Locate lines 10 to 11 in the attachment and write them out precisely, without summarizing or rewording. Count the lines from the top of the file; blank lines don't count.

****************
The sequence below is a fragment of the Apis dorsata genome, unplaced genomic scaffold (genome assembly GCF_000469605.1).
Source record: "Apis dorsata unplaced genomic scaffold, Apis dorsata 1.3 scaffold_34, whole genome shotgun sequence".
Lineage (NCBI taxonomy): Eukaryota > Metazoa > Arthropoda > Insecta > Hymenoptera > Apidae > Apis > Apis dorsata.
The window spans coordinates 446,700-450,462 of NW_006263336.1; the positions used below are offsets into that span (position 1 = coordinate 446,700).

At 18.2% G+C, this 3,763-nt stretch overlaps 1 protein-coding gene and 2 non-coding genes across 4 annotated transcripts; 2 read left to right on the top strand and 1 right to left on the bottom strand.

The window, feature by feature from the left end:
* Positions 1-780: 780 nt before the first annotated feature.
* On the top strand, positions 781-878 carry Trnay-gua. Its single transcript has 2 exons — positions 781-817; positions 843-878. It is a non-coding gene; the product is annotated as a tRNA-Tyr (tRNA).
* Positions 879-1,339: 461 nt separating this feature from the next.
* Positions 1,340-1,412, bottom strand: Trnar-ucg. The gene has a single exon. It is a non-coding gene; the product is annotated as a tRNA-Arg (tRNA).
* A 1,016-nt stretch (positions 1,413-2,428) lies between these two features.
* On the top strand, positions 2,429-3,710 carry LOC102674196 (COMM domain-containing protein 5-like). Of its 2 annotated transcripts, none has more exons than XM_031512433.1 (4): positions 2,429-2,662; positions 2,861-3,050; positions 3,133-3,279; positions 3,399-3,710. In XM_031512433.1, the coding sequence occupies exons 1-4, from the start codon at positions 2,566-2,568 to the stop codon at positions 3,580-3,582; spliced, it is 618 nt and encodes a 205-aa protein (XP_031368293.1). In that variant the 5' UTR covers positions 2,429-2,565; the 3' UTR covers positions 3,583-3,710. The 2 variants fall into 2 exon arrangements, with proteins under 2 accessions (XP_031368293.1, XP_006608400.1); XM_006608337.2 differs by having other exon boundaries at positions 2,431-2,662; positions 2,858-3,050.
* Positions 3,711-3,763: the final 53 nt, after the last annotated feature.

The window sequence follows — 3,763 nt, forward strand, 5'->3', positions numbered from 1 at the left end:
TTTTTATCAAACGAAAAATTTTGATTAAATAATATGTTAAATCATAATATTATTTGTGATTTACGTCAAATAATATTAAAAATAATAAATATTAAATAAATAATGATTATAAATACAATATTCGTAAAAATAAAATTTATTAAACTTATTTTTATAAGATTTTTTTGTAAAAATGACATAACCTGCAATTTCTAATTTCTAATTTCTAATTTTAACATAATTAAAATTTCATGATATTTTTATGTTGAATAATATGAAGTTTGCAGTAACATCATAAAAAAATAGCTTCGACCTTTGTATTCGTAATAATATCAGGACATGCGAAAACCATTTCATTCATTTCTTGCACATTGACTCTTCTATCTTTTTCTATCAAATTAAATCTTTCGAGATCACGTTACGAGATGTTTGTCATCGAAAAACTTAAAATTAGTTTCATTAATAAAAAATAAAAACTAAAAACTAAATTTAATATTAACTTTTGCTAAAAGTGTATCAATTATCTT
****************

* Positions 1,340-1,412, bottom strand: Trnar-ucg. The gene has a single exon. It is a non-coding gene; the product is annotated as a tRNA-Arg (tRNA).
* A 1,016-nt stretch (positions 1,413-2,428) lies between these two features.